Sensuous feeling, or to put it better, the feeling that exists in the state of sensation, is collective, i.e. it begets a state of relation or affectedness, which at the same time always translates the individual into the condition of "participation .mystique", hence into a state of partial identity with the sensed object. This identity declares itself in a compulsory dependence upon the sensed object, and it is this which again prompts the introvert, after the manner of the circulus vitiosus, to an intensification of that abstraction which shall abolish both the burdensome relation and the compulsion it evokes. Schiller recognized this peculiarity of the sensuous feeling: "So long as he merely senses, craves, and works from desire, man is still nothing more than world" (p. 55). But since, in order to escape affectedness, the introvert cannot abstract indefinitely, he ultimately sees himself forced to shape the external world. "That he may not be merely world, he must impart form to matter" says Schiller (ibid.); "he shall externalize all within, and shape everything without." Both tasks, in their highest achievement, lead back to the idea of divinity from which I started out.

This connection is important. Let us suppose the sensuously felt object to be a man -- will he accept this prescription? Will he, in fact, permit himself to take shape as though the man to whom he is related were his creator? To play the god on a small scale is certainly man's vocation, but ultimately even inanimate things have a divine right to their own existence and the world long ago ceased to be chaos when the first man-apes began to sharpen stones. It would, indeed, be a serious business if every introvert wished to externalize his narrow world of ideas and to shape the external world accordingly. Such experiments happen daily, but the individual ego suffers, and very justly, from this "God-likeness".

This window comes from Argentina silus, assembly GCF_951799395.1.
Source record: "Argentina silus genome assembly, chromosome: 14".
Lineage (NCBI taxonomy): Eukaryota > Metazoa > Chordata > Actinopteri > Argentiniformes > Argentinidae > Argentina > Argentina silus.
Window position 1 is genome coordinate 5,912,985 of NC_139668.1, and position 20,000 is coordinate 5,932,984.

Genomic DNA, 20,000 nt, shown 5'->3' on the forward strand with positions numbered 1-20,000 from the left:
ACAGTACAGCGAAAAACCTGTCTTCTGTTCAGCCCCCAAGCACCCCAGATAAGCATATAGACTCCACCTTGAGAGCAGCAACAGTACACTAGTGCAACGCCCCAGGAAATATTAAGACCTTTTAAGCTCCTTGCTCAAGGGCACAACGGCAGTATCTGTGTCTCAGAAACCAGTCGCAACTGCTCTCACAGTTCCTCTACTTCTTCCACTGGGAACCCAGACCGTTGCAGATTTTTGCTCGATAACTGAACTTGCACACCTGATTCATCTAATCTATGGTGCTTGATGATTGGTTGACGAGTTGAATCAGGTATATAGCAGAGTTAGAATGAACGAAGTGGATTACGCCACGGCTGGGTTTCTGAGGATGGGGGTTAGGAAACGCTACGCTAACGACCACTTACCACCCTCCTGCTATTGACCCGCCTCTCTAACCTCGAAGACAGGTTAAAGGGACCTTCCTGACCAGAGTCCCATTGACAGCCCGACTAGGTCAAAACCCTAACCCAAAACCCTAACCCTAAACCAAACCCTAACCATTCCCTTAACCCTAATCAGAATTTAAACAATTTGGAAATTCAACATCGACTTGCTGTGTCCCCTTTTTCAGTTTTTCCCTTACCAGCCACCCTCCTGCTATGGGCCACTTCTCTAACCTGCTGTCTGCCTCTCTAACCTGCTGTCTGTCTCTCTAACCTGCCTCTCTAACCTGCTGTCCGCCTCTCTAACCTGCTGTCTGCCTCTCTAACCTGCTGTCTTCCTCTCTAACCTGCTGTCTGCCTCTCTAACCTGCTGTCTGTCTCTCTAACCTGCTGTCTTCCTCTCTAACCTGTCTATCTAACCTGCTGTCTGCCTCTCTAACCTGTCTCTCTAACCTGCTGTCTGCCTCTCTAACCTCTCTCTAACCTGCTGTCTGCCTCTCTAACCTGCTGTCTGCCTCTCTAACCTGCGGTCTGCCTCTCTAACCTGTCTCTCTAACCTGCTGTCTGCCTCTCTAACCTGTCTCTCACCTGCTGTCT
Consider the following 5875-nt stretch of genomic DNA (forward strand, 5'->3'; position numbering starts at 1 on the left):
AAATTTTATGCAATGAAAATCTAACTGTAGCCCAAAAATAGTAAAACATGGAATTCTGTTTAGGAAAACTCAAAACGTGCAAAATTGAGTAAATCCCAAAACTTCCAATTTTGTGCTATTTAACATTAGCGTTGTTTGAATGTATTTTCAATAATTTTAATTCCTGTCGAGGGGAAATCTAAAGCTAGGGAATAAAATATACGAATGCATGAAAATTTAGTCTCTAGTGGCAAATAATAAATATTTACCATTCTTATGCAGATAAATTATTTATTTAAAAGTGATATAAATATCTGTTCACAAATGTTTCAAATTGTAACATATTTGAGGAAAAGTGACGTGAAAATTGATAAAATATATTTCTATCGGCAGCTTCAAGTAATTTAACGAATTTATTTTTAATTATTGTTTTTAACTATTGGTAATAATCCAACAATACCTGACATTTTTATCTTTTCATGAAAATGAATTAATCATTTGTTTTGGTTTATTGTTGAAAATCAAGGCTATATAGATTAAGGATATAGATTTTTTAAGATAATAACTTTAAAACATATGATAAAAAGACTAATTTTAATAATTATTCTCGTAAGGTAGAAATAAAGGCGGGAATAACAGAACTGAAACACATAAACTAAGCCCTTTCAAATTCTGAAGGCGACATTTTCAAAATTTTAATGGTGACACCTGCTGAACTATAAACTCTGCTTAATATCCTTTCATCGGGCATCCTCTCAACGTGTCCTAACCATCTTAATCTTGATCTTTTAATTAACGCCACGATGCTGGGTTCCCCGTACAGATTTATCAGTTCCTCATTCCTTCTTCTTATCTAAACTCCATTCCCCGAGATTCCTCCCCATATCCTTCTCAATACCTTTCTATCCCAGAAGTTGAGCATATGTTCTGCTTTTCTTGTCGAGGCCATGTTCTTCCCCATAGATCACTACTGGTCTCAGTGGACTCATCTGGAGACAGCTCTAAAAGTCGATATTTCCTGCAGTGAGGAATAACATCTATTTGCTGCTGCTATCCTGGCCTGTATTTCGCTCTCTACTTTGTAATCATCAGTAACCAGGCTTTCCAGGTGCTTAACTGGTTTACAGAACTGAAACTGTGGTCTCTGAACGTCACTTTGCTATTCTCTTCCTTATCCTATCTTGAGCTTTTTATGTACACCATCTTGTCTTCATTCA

For the extravert, this formula should run: "to internalize all that is without and shape everything within". This reaction, as we saw just now, Schiller evoked in Goethe. Goethe gives a telling parallel to this. He writes to Schiller: "In every sort of activity I, on the other hand, am -- one might almost say -- completely idealistic: I ask nothing at all from objects,. but instead I demand .that everything shall conform to my conceptions." (April 1798). This means that when the extravert thinks, things go just as autocratically as when the introvert operates externally [17]. This formula therefore can hold good only where an almost complete stage has already been reached; when in fact the introvert has attained a world of ideas so rich and flexible and capable of expression. that the object no longer forces him upon a Procrustean bed; and the -extravert such an ample knowledge of and consideration for the object that a caricature of it can no longer arise when he operates with it in his thinking. Thus we see that Schiller bases his formula upon the highest possible, and therefore makes an almost prohibitive demand upon the psychological development of the individual -- assuming also "that he is thoroughly clear in his own mind what his formula involves in every particular. Be that as it may, it is at least fairly clear that this formula: "To externalize all that is within and shape everything without" is the ideal of the conscious attitude of the introvert. It is based, on the one hand, upon the hypothesis of an ideal range of his inner world of concepts and formal 'principles, and, on the other, upon the possibility of an ideal application of the sensuous principle, which in that case no longer appears as affectedness, but rather as an active power. So long as man is "sensuous" he is "nothing but world"; that he may be "not merely world he must impart form to matter". Herein lies a reversal of the passive, enduring, sensuous principle. Yet how can such a reversal come to pass? That is the whole question. It can scarcely be assumed that a man can give to his world of ideas that extraordinary range which would be necessary in order to impose a congenial form upon the material world, and at the same time convert his affectedness, his sensuous nature, from a passive to an active condition, thus bringing it to the heights of his world of ideas. Somewhere or other man must be related, subjected as it were, else would he be really God-like. One is forced to conclude that Schiller would let it reach a point at which violence was done to the object. But in so doing he would concede to the archaic inferior function an unlimited right to existence, which as we know Nietzsche has actually done -- at least theoretically. This assumption, however, is by no means conclusive with regard to Schiller, since, so far as I am aware, he has nowhere consciously expressed himself to this effect. His formula has instead a thoroughly naive and idealistic character, a character withal quite consistent with the spirit of his time, which. was not yet infected by that deep mistrust of human nature and human truth which haunted the epoch of psychological criticism inaugurated by Nietzsche.